Erwin Chemerinsky and Carrie Menkel-Meadow's article in the NYTimes this morning is interesting for its take on the legal education crisis.
The authors believe that legal education can use reform, like all higher education in general, but the 'crisis' talk is overblown and may lead to unnecessary reform that will make legal training worse in the long run.
"The claims of imminent catastrophe always focus on three things: the problematic job market for law graduates, the increased cost of legal education and the decrease in applications for law schools."
As to the job market, "[a]ccording to the Association for Legal Career Professionals, as recently as 2007, close to 92 percent of law-school graduates reported being employed in a paid, full-time position nine months after graduation. True, the employment figures had dropped by 2012, the most recent year for which data is available, but only to 84.7 percent. The number of graduates who are employed is higher if the measure is over a longer interval than just the nine months after graduation. And with the economy improving and law-school enrollments shrinking, there will be more jobs available for new law graduates."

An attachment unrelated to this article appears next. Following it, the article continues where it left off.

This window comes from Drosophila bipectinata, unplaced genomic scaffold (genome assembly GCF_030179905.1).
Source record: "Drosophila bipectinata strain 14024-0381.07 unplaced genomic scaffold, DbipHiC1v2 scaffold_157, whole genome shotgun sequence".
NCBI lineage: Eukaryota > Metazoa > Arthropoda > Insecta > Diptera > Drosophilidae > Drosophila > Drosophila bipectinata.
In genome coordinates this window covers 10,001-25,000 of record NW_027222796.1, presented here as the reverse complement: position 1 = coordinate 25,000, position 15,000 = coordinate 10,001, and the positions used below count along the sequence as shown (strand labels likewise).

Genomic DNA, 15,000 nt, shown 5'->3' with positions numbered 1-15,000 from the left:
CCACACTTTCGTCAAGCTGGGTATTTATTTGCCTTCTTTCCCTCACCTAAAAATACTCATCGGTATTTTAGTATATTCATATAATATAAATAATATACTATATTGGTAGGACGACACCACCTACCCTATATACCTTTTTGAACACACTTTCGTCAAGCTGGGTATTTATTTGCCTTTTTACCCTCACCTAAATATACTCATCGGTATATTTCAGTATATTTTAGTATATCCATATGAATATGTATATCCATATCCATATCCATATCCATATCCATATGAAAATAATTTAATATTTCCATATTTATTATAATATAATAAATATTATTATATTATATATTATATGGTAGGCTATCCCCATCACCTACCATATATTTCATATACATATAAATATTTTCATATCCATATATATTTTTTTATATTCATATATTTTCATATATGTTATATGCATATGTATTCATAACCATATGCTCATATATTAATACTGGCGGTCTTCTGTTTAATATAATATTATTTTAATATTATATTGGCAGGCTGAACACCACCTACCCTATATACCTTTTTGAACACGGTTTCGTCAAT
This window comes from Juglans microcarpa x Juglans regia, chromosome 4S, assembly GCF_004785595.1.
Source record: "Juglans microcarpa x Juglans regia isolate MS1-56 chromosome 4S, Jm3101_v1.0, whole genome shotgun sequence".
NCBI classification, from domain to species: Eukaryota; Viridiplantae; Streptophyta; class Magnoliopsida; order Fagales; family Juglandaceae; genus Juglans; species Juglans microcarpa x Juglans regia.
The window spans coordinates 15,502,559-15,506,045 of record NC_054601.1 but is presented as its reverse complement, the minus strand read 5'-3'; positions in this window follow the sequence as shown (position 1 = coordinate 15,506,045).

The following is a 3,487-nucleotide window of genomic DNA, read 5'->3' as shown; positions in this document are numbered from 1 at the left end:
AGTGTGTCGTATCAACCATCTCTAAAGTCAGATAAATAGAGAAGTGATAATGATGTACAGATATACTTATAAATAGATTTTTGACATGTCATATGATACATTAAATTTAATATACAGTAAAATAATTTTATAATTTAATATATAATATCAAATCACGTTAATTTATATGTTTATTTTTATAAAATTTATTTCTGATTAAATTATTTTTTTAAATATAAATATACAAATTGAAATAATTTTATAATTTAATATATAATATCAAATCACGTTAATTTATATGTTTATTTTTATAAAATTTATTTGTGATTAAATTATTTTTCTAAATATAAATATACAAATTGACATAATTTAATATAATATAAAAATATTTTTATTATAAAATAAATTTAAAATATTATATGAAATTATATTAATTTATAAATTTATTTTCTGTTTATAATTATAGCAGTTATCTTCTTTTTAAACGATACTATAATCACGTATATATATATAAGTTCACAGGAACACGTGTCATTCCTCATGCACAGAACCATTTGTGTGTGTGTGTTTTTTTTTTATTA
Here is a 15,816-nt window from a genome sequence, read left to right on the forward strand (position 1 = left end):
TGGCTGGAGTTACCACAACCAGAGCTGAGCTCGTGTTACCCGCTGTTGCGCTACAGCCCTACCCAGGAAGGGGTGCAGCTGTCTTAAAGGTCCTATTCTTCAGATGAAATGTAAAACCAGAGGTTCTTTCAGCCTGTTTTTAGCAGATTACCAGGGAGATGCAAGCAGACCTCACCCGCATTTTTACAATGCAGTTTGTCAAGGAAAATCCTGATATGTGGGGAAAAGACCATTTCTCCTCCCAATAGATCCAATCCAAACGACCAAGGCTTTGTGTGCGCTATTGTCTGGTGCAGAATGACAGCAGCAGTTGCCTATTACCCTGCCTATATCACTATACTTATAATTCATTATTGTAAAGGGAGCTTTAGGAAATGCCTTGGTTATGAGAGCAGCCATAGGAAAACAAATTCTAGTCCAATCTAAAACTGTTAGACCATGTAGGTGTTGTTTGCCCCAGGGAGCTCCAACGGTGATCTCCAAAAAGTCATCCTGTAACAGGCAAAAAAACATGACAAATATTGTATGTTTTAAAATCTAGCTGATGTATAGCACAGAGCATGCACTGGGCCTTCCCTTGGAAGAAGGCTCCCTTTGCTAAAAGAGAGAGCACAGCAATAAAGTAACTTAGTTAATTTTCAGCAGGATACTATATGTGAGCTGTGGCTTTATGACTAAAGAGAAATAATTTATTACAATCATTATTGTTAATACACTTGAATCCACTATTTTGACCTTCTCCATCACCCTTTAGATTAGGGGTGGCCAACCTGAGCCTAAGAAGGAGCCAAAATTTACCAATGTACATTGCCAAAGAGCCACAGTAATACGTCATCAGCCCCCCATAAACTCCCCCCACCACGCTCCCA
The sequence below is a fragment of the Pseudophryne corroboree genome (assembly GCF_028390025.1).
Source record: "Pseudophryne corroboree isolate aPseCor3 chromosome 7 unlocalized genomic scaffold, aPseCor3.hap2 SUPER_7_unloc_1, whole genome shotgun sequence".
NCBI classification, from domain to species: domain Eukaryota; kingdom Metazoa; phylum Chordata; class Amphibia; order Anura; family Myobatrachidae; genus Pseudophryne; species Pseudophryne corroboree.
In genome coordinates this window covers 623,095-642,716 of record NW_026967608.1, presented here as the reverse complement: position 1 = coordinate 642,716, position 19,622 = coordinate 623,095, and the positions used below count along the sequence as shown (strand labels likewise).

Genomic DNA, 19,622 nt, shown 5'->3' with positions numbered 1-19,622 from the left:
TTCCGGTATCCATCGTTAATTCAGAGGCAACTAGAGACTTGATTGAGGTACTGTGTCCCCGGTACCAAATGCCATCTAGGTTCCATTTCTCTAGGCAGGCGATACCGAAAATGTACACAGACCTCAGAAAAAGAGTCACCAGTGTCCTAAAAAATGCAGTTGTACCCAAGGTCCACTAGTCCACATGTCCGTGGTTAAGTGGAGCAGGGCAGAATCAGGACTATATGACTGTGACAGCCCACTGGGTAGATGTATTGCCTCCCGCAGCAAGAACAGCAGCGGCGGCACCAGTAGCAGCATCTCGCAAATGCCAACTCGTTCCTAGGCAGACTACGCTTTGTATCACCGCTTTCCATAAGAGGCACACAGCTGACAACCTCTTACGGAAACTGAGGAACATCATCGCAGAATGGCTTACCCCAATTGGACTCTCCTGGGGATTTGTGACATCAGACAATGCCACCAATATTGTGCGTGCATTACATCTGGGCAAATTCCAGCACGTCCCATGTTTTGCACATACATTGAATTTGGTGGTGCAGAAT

As to the increased cost of legal education, "[t]he supposed crisis of the increased cost of attending law school is, of course, part of the overall increase in the costs of higher education. Since 1978, the cost of going to college has increased 1,120 percent (far outpacing the rate of inflation). Law schools specifically should do more to provide need-based financial aid to students — rather than what most law schools have been doing in recent years, which is to shift toward financial aid based primarily on merit in order to influence their rankings."
Finally, as to the decrease in law-school applications, "the talk ... overlooks the fact that the number of applications has fluctuated for decades. Many law schools have reduced the size of their classes, to be sure, but this is simply to balance supply and demand."
As the authors note, the "chief concern is that the claims about a crisis in legal education will be the impetus for reforms that will do more harm than good." One common suggestion "is to reduce law school to two years. The profession needs law schools to produce lawyers who are better prepared to practice law, not less well trained. That would be impossible in two-thirds of the time. If law school were of just two years’ duration, the first things to be cut would be clinical education and interdisciplinary courses, which are the best innovations since we went to law school in the 1970s."
What law schools must do is continue to train individuals to "serve as legal 'problem solvers,' not only in the board room or courtroom, but in all areas of civil society — our legislatures, administrative agencies, schools, workplaces and beyond."